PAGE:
Thursday, October 23, 2008
Tuesday, October 21, 2008
Saturday, October 18, 2008
Well, this is what I've been doing the last several days--looking over the marked-up proofs of the brand-new scans of all the pages for Larry Marder's Beanworld: Wahoolazuma!
Diana Schutz , Brendan Wright, Matt Dryer, and others on the amazing art and editorial crews at Dark Horse have done a fabulous job of capturing all the nuances of line work on the original pages. Plus they are correcting a lot of the silly typos and art errors that sneaked through the first printings (and subsequent reprintings). In correspondence, Diana charmingly calls the revision mark-ups "the correx." I don't know if this a Diana term, a Dark Horse term, or even become an industry term while I was off in the world of toy making. But it is forever part of my vocabulary NOW!
It's been the first time I've really looked at every line, of every frame, since the pages were first published in the individual pages of Tales of the Beanworld. The first trade paperback printings were from the original films and whatever dumb mistakes were in the comics were automatically also in the trades.
It is exciting to be revisiting these stories. I really, truly can't wait for these volumes to be out in the marketplace available to an entire new generation of potential Beanworld fans. It is indeed a totally whahoolazuma proposition!
Thursday, October 16, 2008
I'm home and back in the saddle in the studio. Just doing the finishing touches for the cover art for Larry Marder's Beanworld Book Two: A Gift Comes! If everything goes according to plan--it will be on sale June 9, 2009. Like Book One--it will be an affordable hardcover with all the pages of story rescanned from the original artwork.
But the drawing above has absolutely nothing to do with Larry Marder's Beanworld Book Two: A Gift Comes! except that it from the same era that those original Beanworld stories were originally drawn.
I don't think that this piece was actually ever published. If it was, I'm not sure where. Assuming my memory serves me correctly, this piece was drawn for a Canadian Batman fanzine that was supposed to be published around the time of the first Tim Burton movie.
I think T. M. Maple asked me to contribute to it and that somehow the plans for the 'zine fell apart due to the ever zealous and vigilant Warner Brothers legal department that didn't really quite understand what purpose a fanzine served in the food chain of fandom.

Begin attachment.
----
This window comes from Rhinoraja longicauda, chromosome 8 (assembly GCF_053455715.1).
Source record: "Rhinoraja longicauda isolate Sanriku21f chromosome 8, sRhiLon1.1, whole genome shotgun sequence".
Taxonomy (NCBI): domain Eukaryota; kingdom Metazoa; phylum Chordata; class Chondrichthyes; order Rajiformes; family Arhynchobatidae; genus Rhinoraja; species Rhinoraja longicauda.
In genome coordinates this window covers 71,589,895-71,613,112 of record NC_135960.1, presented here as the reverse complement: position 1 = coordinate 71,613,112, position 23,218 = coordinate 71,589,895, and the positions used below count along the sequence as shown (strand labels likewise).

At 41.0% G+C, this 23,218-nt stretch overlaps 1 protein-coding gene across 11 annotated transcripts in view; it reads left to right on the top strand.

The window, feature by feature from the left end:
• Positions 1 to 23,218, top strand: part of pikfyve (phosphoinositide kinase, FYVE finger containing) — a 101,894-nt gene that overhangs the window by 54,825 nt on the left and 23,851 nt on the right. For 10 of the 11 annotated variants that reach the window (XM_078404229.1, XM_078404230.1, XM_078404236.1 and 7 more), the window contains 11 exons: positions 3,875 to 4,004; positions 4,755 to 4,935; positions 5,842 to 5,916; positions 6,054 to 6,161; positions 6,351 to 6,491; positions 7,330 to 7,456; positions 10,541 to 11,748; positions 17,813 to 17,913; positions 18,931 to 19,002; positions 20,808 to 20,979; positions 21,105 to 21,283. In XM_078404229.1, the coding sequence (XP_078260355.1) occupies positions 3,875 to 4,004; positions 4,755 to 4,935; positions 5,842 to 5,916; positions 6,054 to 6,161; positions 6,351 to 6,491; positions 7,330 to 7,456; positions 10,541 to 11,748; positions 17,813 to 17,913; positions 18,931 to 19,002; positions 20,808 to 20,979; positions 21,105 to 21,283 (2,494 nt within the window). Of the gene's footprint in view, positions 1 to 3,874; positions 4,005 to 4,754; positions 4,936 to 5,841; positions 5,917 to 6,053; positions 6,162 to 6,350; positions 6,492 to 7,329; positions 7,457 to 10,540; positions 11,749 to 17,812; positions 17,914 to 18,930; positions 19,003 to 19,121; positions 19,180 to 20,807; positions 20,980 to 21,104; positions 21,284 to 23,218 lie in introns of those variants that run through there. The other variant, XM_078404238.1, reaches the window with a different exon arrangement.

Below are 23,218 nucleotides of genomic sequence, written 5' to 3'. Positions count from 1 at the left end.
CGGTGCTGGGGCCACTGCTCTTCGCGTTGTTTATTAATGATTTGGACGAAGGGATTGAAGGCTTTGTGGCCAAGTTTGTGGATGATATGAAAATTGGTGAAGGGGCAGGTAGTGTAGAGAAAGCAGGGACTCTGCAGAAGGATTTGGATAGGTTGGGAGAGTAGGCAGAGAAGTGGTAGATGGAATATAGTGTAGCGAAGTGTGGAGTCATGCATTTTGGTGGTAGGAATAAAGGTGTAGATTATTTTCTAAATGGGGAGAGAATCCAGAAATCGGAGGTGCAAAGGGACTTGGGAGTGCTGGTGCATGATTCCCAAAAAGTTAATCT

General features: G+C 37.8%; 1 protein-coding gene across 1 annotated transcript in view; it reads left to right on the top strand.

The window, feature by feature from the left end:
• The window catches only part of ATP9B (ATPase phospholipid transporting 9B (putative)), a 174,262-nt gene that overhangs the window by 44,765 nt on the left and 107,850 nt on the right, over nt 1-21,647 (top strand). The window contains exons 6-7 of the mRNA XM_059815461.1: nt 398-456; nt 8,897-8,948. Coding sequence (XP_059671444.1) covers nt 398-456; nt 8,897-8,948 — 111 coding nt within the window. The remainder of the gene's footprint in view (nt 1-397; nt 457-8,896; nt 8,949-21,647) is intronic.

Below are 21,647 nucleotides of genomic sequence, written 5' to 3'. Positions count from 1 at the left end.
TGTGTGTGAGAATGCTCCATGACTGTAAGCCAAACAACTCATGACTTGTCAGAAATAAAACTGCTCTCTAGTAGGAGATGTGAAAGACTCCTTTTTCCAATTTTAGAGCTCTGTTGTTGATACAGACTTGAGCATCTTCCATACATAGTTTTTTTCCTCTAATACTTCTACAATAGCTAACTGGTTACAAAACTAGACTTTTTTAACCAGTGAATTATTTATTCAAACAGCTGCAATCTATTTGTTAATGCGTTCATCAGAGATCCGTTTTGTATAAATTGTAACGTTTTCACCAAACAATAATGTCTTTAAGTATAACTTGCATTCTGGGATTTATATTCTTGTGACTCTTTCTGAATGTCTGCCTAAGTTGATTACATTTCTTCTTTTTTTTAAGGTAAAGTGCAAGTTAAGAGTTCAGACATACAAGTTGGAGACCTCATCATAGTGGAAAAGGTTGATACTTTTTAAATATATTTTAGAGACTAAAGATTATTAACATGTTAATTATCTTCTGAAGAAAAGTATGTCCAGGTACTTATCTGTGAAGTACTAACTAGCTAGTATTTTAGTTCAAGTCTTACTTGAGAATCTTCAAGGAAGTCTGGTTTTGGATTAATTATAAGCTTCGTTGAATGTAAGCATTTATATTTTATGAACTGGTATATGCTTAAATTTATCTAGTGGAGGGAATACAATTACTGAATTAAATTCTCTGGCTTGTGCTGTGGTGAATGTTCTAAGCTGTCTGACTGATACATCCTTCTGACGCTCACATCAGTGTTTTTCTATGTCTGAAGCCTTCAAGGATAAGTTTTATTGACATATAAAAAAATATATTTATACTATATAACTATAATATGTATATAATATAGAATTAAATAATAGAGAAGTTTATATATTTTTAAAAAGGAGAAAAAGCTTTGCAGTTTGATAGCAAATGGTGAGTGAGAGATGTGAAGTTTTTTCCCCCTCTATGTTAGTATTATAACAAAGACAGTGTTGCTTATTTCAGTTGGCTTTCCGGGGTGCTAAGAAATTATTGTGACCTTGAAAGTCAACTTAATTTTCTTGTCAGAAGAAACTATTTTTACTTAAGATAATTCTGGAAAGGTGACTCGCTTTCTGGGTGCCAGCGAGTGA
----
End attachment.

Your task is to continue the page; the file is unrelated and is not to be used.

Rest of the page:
I could be wrong. But that is what I remember. Anyway, I always liked this idea a lot.
Beanworld Buzz Abounds!
Stuff about Beanworld (good, bad, and indifferent) keeps popping up on the Internet and so I thought I'd pass some of it along to you.
I have no idea what this might say--but it is clearly about Beanworld
Are You A Serious Comic Book Reader?
Reid Harris Cooper
Heck, It’sa Buncha Comics, You Betcha!
The Daily Cross Hatch
A Nice Cup of Rabies
Hi! (Books, bikes, movies and me)
Ernie's 3D Pancakes
Comic Geek Speak
Comic Books Beta
Comics and Other Imaginary Tales
Thursday, October 9, 2008
"Larry Marder has worked in the business end of comics for a number of years, but to many comic fans he's best known for his unique creation, Beanworld. Now, Beanworld returns in a new collection and holiday special. Westfield's Roger Ash recently spoke with Marder about the return of Beanworld and what happens next."
Thanks to everyone who has posted or written regarding my Dad.
Wednesday, October 8, 2008
I was fortunate enough to spend the entire week with him last week, before going off to SPX. Even though he was acutely aware of the fact that he was nearing the end of the line, he was clear headed and we had a terrific time together. A lot of laughing. Although I don't think he ever really totally understood Beanworld, he was one of its biggest boosters.
I'm in Chicago this week with my Mom and family. Although we miss our Dad, there is no cause for mourning--we are celebrating his long life.